Cross IT band/IT bands, lateral (outside) legs, lower back, back – For now I only have the pictures in skis, although this can be done in either pair of boots or without.  Cross one leg over the other, pressing both big toes to the ground to deepen the stretch.  Engage thighs up into the hips.  Belly hugs in.  Knees can be a little bent especially if this posture hyper-extends the back knee.  Squeeze the legs together and bring the front hip back into alignment with the back hip.  Back as straight as possible.  Do both legs.

Lunge – Thighs, psoas, shoulders, hips, back – This is the precursor to so many great stretches for snowsports.  Hone your ability here.  Front knee over ankle, although you can see with the forward tilt of ski boots the knee needs to be in front of the ankle.  Back leg at an angle rather than having the hips right above the back knee.  This protects the knee and deepens the stretch.  If it is better for your knee or you prefer for whatever reason you can keep the knee up in the warrior 1 variation like the third picture.  Keep the back heel lifted.   Telly skiers – you can do this right in your skis.

Pressing the hands on the knees, let the hips relax toward the front heel as the belly hugs in to tuck the tailbone and the shoulders roll back as the sternum lifts up to lengthen the psoas.  Enjoy.  Squeezing the legs together, slightly inwardly rotate the thighs to turn the torso forward and keep the stretch in the back thigh and protect the back groin.  If your back knee is up, straighten the back leg.  Front femur draws back into the hip socket.  If you feel stable try lifting the arms, the shoulder blades pressing forward toward the sternum to bring in a slight upper back backbend.  Resist squeezing your shoulder blades together to keep the upper back wide and open.  Its easy to get sloppy there – notice how much cleaner Lauren’s alignment is than mine.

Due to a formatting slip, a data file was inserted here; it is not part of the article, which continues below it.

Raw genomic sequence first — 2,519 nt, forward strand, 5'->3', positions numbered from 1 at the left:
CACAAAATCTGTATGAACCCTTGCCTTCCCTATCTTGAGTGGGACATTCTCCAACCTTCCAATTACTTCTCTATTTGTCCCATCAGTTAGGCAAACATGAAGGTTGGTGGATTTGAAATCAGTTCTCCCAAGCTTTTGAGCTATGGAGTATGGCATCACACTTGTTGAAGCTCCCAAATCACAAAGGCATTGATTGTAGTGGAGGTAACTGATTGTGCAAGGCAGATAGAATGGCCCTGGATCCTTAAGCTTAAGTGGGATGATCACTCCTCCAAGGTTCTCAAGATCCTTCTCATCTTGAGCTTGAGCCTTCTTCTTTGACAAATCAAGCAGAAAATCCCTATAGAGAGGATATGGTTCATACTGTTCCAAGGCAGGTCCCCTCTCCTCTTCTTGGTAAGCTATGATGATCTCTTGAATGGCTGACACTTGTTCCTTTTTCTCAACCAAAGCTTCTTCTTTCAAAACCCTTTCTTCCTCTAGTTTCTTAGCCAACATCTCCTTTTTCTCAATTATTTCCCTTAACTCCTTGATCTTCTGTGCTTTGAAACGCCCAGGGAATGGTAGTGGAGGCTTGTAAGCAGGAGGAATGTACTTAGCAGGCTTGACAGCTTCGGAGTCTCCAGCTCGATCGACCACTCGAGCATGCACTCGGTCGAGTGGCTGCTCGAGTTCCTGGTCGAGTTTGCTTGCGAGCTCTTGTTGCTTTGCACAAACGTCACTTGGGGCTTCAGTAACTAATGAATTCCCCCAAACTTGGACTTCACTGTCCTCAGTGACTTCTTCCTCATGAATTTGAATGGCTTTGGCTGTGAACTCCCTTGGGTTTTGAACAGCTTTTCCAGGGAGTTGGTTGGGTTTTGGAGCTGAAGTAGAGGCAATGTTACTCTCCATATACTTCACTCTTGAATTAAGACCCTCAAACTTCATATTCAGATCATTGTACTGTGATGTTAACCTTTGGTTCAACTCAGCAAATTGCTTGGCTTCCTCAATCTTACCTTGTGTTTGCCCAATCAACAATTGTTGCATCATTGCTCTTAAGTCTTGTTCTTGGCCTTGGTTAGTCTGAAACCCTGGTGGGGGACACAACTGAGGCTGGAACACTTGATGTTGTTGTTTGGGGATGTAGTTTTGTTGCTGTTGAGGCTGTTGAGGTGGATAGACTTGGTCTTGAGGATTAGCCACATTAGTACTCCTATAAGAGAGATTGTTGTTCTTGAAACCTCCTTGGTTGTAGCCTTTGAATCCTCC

Lunge twist/same as lunge plus front IT band, back inner thigh and twist in the back body – From the lunge take the opposite hand down inside of the front foot.  Squeezing the legs together and drawing the front leg back into the hip socket.  Front big toe grounds.  Belly hugs in to align and anchor the hips.  Twisting out of the hips, bottom shoulder rotates under the top, your spine the axis, spiraling the twist through your whole spine rather than letting it stuck in any one spot.  Both sides.

Camel/thighs, hips, psoas, shoulders, back – If this is too much, just skip it, the lunge does a lot of the same things.  One arm at a time may be more accessible.  It is my favorite on-snowboard stretch.  Belly hugs in, tailbone tucks down.  You can start with your hands on your hips and the elbows squeezing slightly together to open the chest without collapsing into the lower back.  This is key – you want the sternum lifting so the back side of the body is lifting too.  The one armed version helps this as the top arm is accentuating the lifting up.  Hips press forward to arc the body like a bow.  Fingers can face forward or back.  Try not to collapse the neck either – you have an arc lengthening from the tailbone to the base of the skull in the back-body.  I find it helps to breathe into the lower rib area.  When you come up, bring both shoulders at the same time, the head comes up last.

Downward dog/everywhere, esp. stretches back of legs, hips and shoulders, strengthens belly and arms – This will release/neutralize your back after the camel and/or lunges and stretch your whole lower back.  If it just doesn’t call to you, you could try it with your hands on a wall, fence, chair or table, or your ski poles.  If you skip this all together, definitely end with another forward bend.

Pressing weight down into the hands to bring weight back off your shoulders and back into the hips and legs.  Approximately equal weight between hands and feet.  Feet hip width apart, torso about 90* angle with legs.  Engage belly and thighs in and up towards the hip crease to lengthen the spine.  Its fine if the knees are bent, that can help you straighten the back.  Maybe gently peddle the legs to loosen the calves.  Your heels never need to touch the ground.  Ribcage hugs in to keep from collapsing into the shoulders and belly.  Shoulders draw up into the back while widening away from the ears.  So as not to collapse in the wrists, let weight press forward into the base of the fingers, where they meet the hands, especially the knuckle where the pointer finger meets the hand.  If you are trying the standing dog, hips are right over the feet.

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Finish with another forward bend…and take a few moments to stand where you are or sit if you like, and feel the effects of the postures integrate.  Take a few deep breaths, feel the belly expand with the inhale.  Of course you could do that on the lift too…